Major-General William T. Sherman wrapped up activities around Columbia, South Carolina on February 19, 1865. The weather was “warm and pleasant” that day. The Right Wing completed the task of destroying railroads and war-supporting facilities. The Left Wing maneuvered to the west and, with more progress than the day before, got astride the Broad River:
The Fourteenth Corps crossed the Broad River on the late-in-coming pontoon bridge at Freshly’s Mills. From there, the corps fanned out with one division reaching a few miles beyond Alton on the Spartanburg & Union Railroad. The Twentieth Corps followed the Fourteenth, but went into camp before crossing the river. Major-General H. Judson Kilpatrick’s cavalry remained around Alton, guarding against any effort by the Confederates to interfere with the movement. (Speaking of which, Major-General Benjamin Cheatham’s corps began a wide ranging march, aiming to cross the Broad River further upstream from the Federal force.)
With the Left Wing being “formed up” for the last few days, Major-General Henry Slocum at last had an opportunity to review his command’s manner of march. And there were some things he wanted corrected. General Orders No. 6, issued the night before, went out with the morning distributions:
The attention of all officers is called to Special Field Orders from headquarters of the army, prohibiting the transportation of tents, except one for brigade headquarters and upward. An immediate and rigid enforcement of this order is expected. All surplus tents and every pound of baggage not authorized by regulations and existing orders, will at once be burned or abandoned. A portion of the army has recently marched ten days through a country yielding but little forage, and following this march it has been compelled to remain at one point nearly two days. The result has been that portions of the command have been utterly destitute of forage and the animals have suffered severely. We have got a long and arduous march to make with almost an absolute certainty of being delayed several days at one point on our line, and that, too, in a section which will probably yield but small supplies for either man or animals. Under these circumstances the importance of collecting supplies as rapidly as possible, and of making an economical use of them, must be apparent to all. The stores now on hand will be placed in as few wagons as possible, and all wagons obtained either by this method or by the abandonment of tents and private baggage, will at once be loaded with such subsistence stores and forage as can be obtained in the country. At least six days’ forage should, if possible, be kept constantly on hand. All disabled and worthless mules and horses will at once be shot. No person, white or black, not connected with the army will be permitted to accompany either column at the slightest risk of embarrassment to our future operations.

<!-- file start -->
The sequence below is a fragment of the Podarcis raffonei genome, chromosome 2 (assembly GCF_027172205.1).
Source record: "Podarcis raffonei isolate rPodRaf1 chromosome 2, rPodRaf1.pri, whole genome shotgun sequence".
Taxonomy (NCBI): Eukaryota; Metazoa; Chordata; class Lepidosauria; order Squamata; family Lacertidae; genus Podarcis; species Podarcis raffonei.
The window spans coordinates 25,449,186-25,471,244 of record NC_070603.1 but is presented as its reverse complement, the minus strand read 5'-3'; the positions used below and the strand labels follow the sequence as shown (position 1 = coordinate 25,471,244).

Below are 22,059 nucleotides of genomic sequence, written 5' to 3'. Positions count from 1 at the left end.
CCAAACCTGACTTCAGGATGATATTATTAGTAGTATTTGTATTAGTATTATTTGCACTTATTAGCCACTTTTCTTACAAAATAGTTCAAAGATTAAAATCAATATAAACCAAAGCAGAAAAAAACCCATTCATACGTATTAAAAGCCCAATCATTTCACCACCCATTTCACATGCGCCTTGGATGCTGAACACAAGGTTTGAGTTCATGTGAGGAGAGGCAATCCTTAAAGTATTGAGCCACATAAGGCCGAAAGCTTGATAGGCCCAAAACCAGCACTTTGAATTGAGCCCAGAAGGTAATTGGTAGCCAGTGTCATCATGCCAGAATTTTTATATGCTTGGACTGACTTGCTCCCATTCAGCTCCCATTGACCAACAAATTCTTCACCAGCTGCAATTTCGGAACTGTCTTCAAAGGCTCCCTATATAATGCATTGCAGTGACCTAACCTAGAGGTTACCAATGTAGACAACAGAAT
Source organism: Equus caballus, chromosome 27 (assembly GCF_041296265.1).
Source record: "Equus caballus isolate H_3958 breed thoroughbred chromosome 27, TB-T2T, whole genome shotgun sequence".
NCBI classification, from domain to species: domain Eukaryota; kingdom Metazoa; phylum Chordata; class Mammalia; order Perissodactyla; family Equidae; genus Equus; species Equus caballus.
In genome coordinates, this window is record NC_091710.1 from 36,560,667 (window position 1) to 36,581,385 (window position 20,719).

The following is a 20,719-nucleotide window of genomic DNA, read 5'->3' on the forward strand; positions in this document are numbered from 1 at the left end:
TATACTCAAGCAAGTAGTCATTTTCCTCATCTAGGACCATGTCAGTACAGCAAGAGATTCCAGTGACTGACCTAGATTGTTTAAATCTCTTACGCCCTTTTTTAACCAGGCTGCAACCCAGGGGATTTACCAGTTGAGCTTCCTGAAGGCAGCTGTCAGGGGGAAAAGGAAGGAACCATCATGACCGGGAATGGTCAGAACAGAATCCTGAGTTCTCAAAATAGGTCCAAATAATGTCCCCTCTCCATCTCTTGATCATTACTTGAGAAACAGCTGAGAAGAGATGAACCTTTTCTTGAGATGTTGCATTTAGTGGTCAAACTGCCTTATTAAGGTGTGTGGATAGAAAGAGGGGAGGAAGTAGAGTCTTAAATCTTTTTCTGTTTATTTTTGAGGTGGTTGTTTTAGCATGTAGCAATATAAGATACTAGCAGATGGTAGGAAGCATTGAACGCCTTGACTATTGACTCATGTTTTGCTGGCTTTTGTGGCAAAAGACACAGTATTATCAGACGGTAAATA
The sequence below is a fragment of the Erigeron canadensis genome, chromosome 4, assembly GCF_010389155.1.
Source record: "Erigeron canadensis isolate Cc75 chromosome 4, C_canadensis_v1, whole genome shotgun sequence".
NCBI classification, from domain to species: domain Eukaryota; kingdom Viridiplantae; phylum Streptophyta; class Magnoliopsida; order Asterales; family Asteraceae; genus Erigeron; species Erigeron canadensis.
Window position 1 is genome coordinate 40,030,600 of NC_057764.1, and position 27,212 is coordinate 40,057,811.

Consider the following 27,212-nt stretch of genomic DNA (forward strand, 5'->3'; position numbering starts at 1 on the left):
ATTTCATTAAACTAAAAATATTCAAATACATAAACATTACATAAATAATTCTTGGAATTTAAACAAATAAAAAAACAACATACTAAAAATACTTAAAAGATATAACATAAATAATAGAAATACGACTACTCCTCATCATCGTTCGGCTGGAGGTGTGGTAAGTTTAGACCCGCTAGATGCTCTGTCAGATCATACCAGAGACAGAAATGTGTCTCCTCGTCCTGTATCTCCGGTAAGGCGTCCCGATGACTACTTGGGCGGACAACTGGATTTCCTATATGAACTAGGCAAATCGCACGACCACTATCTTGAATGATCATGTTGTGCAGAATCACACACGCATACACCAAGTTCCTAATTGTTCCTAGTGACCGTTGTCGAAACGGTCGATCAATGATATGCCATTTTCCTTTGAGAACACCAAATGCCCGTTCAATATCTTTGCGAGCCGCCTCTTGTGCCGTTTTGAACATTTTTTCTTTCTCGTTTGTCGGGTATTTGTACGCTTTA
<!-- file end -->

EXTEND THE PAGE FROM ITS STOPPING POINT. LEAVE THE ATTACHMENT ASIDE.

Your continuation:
The Left Wing’s movements had been sluggish, compared to the Right Wing. And there had been external factors causing the march delays. Not much Slocum could do about that. But he could influence the internal factors and reduce the weight of his train.
The Right Wing concluded work in Columbia with a flurry of railroad destruction. The Seventeenth Corps reached points fifteen miles above the city. The 29th Missouri Mounted Infantry returned from the Wateree, having damaged or destroyed several bridges along the railroad leading east. All but one division of the Fifteenth Corps returned to camps around Columbia, having wrecked the railroad east of the city.
In Columbia, Major-General Oliver O. Howard supervised a transition from military control back to civilian authorities. He “directed the salt and the other provisions at the depot be hauled to the new capitol….” and given to Mayor T.J. Goodwyn for distribution to the citizens. Furthermore, Howard arranged for 500 head of cattle transferred the next morning. Howard urged:
You will do well to advise the destitute citizens to leave Columbia for the country as far as possible. You had better organize foraging parties, under the direction of reliable citizens, that will go into the country and take provisions in your name, giving a receipt. Some such forced loans will be necessary to relieve the present necessities by the fire.
In particular, Howard was concerned about the well-being of the many negroes who were left in the city. Howard also left 100 small arms for Goodwyn, who made an oath those weapons would “never be employed in any way against the United States Government or to advance the interests of the so-called Southern Confederacy.”
While the Left Wing was trimming its march order, the Right Wing did something on February 19 that added to the column – formal creation of a “refugee train.” Second paragraph of Special Field Orders No. 43 detailed this:
Major [William H.] Reynolds, Fourteenth New York Heavy Artillery, is hereby assigned to the command of all escaped Union officers and soldiers, and will also take charge of all refugees and their conveyances accompanying the army. These officers and soldiers will move with the refugee train as an escort, and from them will be organized a foraging party. One officer will be selected to act as quartermaster and commissary. The train will be assigned its position in the column from day to day. Major Reynolds will report to these headquarters for instructions.
Without taxing his formations for details, Howard had formed a rudimentary guard from recaptured prisoners. The formation of such a train is in stark contrast to earlier efforts to reduce, and rid, the march of refugees and followers. In some regards, it is a reflection of reality. No matter what the Federal officers sent down in the field orders, people were going to follow the march.
(Citations from OR, Series I, Volume 47, Part II, Serial 99, pages 479, 485 and 488.)